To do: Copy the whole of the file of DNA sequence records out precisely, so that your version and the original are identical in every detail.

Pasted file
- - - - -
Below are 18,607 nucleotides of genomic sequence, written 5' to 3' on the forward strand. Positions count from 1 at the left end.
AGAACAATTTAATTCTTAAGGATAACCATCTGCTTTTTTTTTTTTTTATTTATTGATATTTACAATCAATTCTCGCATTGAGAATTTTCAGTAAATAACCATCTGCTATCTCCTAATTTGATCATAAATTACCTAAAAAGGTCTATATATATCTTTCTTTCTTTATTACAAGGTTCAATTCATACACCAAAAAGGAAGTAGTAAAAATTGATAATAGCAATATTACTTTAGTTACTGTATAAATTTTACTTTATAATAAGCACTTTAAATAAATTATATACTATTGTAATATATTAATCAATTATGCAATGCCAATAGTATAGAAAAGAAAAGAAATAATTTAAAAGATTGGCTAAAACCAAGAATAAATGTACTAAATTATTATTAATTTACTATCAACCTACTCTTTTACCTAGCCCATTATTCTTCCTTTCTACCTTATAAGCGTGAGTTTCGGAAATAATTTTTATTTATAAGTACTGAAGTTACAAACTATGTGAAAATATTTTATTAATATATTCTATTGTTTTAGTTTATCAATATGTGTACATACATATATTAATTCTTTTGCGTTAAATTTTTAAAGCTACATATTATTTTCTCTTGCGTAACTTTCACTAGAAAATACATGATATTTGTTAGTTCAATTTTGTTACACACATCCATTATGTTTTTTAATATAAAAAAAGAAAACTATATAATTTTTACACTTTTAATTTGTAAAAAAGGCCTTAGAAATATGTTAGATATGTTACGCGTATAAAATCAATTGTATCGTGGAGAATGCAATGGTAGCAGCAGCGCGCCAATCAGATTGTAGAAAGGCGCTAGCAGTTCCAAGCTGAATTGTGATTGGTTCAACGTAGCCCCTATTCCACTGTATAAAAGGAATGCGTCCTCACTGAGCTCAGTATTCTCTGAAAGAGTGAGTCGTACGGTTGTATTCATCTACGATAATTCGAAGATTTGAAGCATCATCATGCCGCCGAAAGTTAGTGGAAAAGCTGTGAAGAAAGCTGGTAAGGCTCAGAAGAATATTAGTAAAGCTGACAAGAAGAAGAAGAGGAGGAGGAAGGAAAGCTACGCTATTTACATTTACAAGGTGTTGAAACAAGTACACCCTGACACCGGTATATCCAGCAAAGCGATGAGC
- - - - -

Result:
Below are 18,607 nucleotides of genomic sequence, written 5' to 3' on the forward strand. Positions count from 1 at the left end.
AGAACAATTTAATTCTTAAGGATAACCATCTGCTTTTTTTTTTTTTTATTTATTGATATTTACAATCAATTCTCGCATTGAGAATTTTCAGTAAATAACCATCTGCTATCTCCTAATTTGATCATAAATTACCTAAAAAGGTCTATATATATCTTTCTTTCTTTATTACAAGGTTCAATTCATACACCAAAAAGGAAGTAGTAAAAATTGATAATAGCAATATTACTTTAGTTACTGTATAAATTTTACTTTATAATAAGCACTTTAAATAAATTATATACTATTGTAATATATTAATCAATTATGCAATGCCAATAGTATAGAAAAGAAAAGAAATAATTTAAAAGATTGGCTAAAACCAAGAATAAATGTACTAAATTATTATTAATTTACTATCAACCTACTCTTTTACCTAGCCCATTATTCTTCCTTTCTACCTTATAAGCGTGAGTTTCGGAAATAATTTTTATTTATAAGTACTGAAGTTACAAACTATGTGAAAATATTTTATTAATATATTCTATTGTTTTAGTTTATCAATATGTGTACATACATATATTAATTCTTTTGCGTTAAATTTTTAAAGCTACATATTATTTTCTCTTGCGTAACTTTCACTAGAAAATACATGATATTTGTTAGTTCAATTTTGTTACACACATCCATTATGTTTTTTAATATAAAAAAAGAAAACTATATAATTTTTACACTTTTAATTTGTAAAAAAGGCCTTAGAAATATGTTAGATATGTTACGCGTATAAAATCAATTGTATCGTGGAGAATGCAATGGTAGCAGCAGCGCGCCAATCAGATTGTAGAAAGGCGCTAGCAGTTCCAAGCTGAATTGTGATTGGTTCAACGTAGCCCCTATTCCACTGTATAAAAGGAATGCGTCCTCACTGAGCTCAGTATTCTCTGAAAGAGTGAGTCGTACGGTTGTATTCATCTACGATAATTCGAAGATTTGAAGCATCATCATGCCGCCGAAAGTTAGTGGAAAAGCTGTGAAGAAAGCTGGTAAGGCTCAGAAGAATATTAGTAAAGCTGACAAGAAGAAGAAGAGGAGGAGGAAGGAAAGCTACGCTATTTACATTTACAAGGTGTTGAAACAAGTACACCCTGACACCGGTATATCCAGCAAAGCGATGAGC